We recently switched to a new VPN server after Mac OS dropped support for PPTP and because we were way overdue to do it anyway. Since then personal computers were unable to access network shares via DFS.
They could go directly to the file server and that would work.
Users who connected to VPN with a organization owned laptops were able to use DFS.
After some digging it turned out the issue was our old VPN allowed for WINS (yes yes I know) and our new VPN has WINS disabled (by design, see… we’re trying)
The proper solution to this problem is to re-configure DFS to use DNS only: https://support.microsoft.com/en-us/help/244380/how-to-configure-dfs-to-use-fully-qualified-domain-names-in-referrals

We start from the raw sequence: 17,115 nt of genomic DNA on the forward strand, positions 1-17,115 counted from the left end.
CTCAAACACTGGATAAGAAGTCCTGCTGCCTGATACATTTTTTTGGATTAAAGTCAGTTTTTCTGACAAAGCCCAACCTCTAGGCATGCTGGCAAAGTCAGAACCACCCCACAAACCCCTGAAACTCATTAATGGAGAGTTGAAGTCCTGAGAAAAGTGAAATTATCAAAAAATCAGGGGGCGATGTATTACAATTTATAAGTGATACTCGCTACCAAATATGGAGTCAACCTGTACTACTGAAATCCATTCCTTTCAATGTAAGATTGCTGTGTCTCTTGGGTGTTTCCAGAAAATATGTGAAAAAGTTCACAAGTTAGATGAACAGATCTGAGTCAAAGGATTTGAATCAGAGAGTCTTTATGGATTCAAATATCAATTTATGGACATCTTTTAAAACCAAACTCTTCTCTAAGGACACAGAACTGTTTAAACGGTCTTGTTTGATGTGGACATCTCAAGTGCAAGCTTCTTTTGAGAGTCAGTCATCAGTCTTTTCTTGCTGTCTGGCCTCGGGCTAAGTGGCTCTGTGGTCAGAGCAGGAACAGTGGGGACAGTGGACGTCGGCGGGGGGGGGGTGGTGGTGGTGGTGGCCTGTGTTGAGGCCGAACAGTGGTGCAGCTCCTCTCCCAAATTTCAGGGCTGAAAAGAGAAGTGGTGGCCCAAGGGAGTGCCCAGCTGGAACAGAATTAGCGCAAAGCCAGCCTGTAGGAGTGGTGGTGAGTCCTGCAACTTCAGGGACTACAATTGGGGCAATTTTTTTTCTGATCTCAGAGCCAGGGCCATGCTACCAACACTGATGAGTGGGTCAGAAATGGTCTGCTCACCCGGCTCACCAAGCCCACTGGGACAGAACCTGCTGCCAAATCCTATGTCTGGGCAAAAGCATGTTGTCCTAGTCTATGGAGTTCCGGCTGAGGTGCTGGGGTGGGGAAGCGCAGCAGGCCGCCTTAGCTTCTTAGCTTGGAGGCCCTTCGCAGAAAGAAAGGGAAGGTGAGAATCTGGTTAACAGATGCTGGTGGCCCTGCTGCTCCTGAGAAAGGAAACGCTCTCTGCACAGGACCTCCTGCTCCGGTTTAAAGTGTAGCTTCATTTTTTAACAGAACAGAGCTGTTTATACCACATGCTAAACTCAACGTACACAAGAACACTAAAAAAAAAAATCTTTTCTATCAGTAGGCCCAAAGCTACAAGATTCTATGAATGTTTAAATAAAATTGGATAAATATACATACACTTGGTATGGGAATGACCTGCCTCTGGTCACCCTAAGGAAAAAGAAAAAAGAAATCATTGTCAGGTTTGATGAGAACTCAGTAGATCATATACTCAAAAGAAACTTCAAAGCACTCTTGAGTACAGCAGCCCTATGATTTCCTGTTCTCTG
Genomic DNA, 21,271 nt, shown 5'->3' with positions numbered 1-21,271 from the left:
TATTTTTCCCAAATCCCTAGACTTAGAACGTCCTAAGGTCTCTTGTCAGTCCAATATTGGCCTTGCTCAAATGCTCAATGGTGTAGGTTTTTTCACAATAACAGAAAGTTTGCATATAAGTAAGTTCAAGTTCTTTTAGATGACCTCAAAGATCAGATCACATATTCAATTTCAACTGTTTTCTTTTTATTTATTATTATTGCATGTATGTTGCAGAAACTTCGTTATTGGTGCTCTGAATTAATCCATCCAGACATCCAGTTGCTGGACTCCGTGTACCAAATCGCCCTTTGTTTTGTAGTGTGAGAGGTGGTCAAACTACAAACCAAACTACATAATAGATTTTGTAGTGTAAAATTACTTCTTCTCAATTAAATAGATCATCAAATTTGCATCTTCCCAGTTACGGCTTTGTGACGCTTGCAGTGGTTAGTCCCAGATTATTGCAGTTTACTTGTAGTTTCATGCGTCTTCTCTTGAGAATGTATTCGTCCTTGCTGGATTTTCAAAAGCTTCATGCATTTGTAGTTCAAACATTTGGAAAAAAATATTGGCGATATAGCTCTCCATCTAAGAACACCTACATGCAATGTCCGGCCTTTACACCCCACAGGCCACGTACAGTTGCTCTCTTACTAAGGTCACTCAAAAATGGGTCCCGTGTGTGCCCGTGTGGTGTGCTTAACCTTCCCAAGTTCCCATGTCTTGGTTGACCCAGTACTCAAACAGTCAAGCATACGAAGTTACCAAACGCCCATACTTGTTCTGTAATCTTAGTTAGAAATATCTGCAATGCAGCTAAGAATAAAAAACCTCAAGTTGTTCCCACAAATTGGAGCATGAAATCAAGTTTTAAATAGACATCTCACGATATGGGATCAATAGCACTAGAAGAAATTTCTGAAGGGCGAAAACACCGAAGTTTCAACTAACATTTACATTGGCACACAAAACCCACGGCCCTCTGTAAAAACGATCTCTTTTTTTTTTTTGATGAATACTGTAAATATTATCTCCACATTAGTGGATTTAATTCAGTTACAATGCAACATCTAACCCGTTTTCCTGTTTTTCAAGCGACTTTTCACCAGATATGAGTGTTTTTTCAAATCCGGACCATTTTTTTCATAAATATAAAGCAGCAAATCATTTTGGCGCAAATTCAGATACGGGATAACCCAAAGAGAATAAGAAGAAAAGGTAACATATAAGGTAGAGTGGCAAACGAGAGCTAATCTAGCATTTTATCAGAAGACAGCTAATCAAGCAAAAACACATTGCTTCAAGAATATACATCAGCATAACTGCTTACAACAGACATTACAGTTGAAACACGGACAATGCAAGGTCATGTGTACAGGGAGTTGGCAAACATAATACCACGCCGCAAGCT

Unfortunately I didn’t have the time to implement this.
What we ended up doing is re-configured the DHCP scope to set VPN users DNS Suffix to ‘vpn.mydomain.com’
I then added aliases for all of our file servers and DFS servers under ‘vpn.mydomain.com’. Example:
- fileserver1.vpn.mydomain.com, CNAME, fileserver1.it.mydomain.com
- dfsserver1.vpn.mydomain.com, CNAME, dfsserver1.it.mydomain.com
This is a crappy hacky work around that isn’t really sustainable but will work for now until we can sit down and plan changing our DFS over to use DNS only.
Domain Computers worked fine because we use group policy to push out multiple DNS search suffixes. DHCP doesn’t allow you to do this with Windows PCs so when they try to lookup ‘fileserver1’ they would try to hit WINS if implemented and then append their DNS suffix (vpn.mydomain.com) and then fail to find the file server resulting in a “Network Path Not Found” errors.